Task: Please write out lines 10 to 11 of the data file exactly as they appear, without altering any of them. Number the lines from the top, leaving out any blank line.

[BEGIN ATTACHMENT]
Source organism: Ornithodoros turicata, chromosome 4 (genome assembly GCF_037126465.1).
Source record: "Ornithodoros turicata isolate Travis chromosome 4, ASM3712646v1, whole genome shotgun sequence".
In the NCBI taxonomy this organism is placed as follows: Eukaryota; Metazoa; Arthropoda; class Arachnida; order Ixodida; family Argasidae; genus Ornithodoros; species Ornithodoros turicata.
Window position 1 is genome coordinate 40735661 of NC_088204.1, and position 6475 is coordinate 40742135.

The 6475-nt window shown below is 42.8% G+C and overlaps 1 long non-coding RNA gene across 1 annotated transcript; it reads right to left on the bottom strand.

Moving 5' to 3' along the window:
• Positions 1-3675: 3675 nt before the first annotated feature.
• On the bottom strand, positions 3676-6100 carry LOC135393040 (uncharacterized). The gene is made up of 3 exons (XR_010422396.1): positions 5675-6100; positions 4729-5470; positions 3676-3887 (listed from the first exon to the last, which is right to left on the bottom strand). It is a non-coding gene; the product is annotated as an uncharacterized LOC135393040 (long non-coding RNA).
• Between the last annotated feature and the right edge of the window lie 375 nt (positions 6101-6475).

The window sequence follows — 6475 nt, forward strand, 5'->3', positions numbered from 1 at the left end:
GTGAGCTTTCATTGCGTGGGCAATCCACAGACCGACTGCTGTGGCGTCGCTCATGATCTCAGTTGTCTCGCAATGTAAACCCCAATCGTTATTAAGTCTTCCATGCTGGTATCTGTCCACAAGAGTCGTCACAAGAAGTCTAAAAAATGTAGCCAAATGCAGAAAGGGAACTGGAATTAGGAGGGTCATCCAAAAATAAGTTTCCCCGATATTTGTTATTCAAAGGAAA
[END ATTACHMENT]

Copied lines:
The window sequence follows — 6475 nt, forward strand, 5'->3', positions numbered from 1 at the left end:
GTGAGCTTTCATTGCGTGGGCAATCCACAGACCGACTGCTGTGGCGTCGCTCATGATCTCAGTTGTCTCGCAATGTAAACCCCAATCGTTATTAAGTCTTCCATGCTGGTATCTGTCCACAAGAGTCGTCACAAGAAGTCTAAAAAATGTAGCCAAATGCAGAAAGGGAACTGGAATTAGGAGGGTCATCCAAAAATAAGTTTCCCCGATATTTGTTATTCAAAGGAAA